S.W.O.R.D. #3 (Marvel): Follow me here… Kitty Pryde is a beloved, fan favorite character. We love that Joss Whedon used her in his run with John Cassaday. The guys surprise everyone and seemingly write her out in an emotionally charged self-sacrificing move. Then everything goes quiet. Assumably this is so she can be re-introduced in some spectacular fashion. Ok, so far. What I don’t understand is why you would tease her return in a back-up feature in a new book called SWORD. What I don’t understand is why you would then re-introduce her in a book that’s not SWORD, provided that’s where you teased the return in the first place. I don’t understand why you wouldn’t re-introduce her in the book she actually disappeared in, which was Astonishing X-Men. I don’t understand why you would re-introduce her in Uncanny X-Men, which has nothing to do with anything. I don’t understand why you would insert the story into a regular arc of a different series, with a different creative team. I don’t understand why you wouldn’t line up a rock star creative team and create a mini-series, or align it more closely with how she departed. It just seems that you could get more sales mileage, and fan satisfaction, out of this story thread. It just seems a little dismissive, lackluster, and… what’s the word I’m looking for? Oh, haphazard. I never understood the whole handling of her story post-disappearance anyway. All we ever got was one throw away panel between Scott and Peter saying essentially she was gone and there was nothing they could do about it, and an illogical sequence in the SWORD back up story, which never recurred, by the way. There really never was an explanation. There was no big exhaustive search for her, no consultation with the big brains of the Marvel U, no emotional fallout with Peter, no enraged Logan, no concern from Pete Wisdom, no effort from SWORD, no word from the former members of Excalibur, no message to Havok and the remnants of the Starjammers to be on the lookout up there in space, it just didn’t appear very plausible, even for these fictional people. Did they all just assume she’d return since death is somewhat malleable in their reality? Is that really why Magneto has made a sudden appearance in Uncanny X-Men? At this point, I’ve speculated about the storytelling logistics of “returning her” quite a bit, and there are some pretty big issues to resolve, not to mention fan expectations. You have to explain how she survived in the vacuum of space, without oxygen. You have to explain how she survived in space, without freezing to death. You have to explain how she survived for so long, without food or water. You have to explain how she kept her body phased (when she was already nearly terminally exhausted) in order to avoid smacking into something and being killed. Barring some sort of “new power” associated with her extreme phasing (ie: she taps into her equivalent of the Flash’s “Speed Force” and acquires new abilities which overcome her need for air, food, warmth, etc.) or some sort of mystical-time-portal-quantum-physics-anomaly-Star-Trek-techno-babble-horseshit (which makes me nervous since the motion ad makes her look visibly older), I don’t see many viable ways out of this dilemma, except for one. In my mind, the easiest way out of all these storytelling dilemmas is to simply say, she was quickly picked up by another race of beings as she flew through the cosmos, held captive until now, but kept alive, fed, sheltered, treated medically, etc. - which is fantastically boring. The more time that passes, the more I think about it and all of the potential pitfalls and loopholes, and the more I think I will be disappointed by whatever explanation is provided. Anyway, I guess my bitchy extremely long digressing rant’s over since this is only tangentially related to the actual SWORD book, so let’s focus on this issue, shall we?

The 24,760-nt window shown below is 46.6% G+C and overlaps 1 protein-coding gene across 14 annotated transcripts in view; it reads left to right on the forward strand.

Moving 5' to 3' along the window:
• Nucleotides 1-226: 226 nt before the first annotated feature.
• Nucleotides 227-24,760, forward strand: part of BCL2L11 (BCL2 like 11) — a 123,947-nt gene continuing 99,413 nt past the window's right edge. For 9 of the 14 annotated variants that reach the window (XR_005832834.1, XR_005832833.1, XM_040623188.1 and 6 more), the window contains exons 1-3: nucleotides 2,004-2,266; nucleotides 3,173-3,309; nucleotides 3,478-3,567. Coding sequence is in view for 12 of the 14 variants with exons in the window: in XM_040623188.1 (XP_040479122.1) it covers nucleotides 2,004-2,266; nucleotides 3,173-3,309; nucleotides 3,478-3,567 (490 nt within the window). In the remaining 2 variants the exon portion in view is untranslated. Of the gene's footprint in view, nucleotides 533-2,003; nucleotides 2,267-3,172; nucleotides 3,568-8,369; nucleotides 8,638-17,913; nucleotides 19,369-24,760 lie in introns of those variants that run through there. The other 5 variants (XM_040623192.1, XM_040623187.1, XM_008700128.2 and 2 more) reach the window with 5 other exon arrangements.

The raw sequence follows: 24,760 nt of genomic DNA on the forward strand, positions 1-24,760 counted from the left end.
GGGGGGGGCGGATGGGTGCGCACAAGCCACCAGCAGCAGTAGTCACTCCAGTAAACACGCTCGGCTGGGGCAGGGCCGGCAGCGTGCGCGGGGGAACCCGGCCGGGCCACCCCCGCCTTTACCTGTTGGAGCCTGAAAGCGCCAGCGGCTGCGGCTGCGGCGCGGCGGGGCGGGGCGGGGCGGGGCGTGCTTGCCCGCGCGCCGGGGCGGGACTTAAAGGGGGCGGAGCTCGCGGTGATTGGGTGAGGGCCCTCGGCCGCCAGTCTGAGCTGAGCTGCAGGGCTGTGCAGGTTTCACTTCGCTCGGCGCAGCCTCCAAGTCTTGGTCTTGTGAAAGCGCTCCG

Saunders’ pencils feel a little less cartoony here, with more of the gravitas I was hoping the book would provide originally (the look of Abigail sitting in that brig holding cell, for example), but Beast still looks like a weird cat-goat hybrid, which is not at all palatable to me. On top of that, I feel like Kieron Gillen is aiming for the type of wise-cracking Beast we saw paired with Wonder Man or appearing in Avengers back in the day, and it feels a little forced and out of character. I do like that Henry Gyrich is not portrayed as a one dimensional personification of evil as a sort of foil for Brand. He actually has a point of view that counters Brand’s point of view. They both believe what they’re doing is right. I don’t necessarily agree with Gyrich’s POV, or even find it all that sympathetic, but it’s nice to see attempts at depicting him with some depth beyond cardboard cutout “bad guy.” My favorite part of this was certainly the cold clinical voice of Unit. You can almost hear him in that same disturbing monotone that emanated from HAL in 2001. “What exactly do you mean, Doctor McCoy?” sounds an awful lot like “I’m sorry Dave, I’m afraid I can’t do that.” That whole conversation, terminating with the verbal chess match was an outstanding bit of writing. I also enjoyed the verbiage around ethics in civilization based on relative size. That was a very compelling conversation, and there still remains a sheer awesome level of potential for Unit, especially considering his past. Gillen also offers a nice page of dual narrative, with reactions to the metroliths. It highlighted the differences between Abigail and Gyrich’s leadership ability and their knowledge of operations. SWORD is harmlessly entertaining and poses some interesting moral quandaries to chew on; there’s certainly the potential for it to continue to improve and rise above a moderately enthusiastic Grade B+.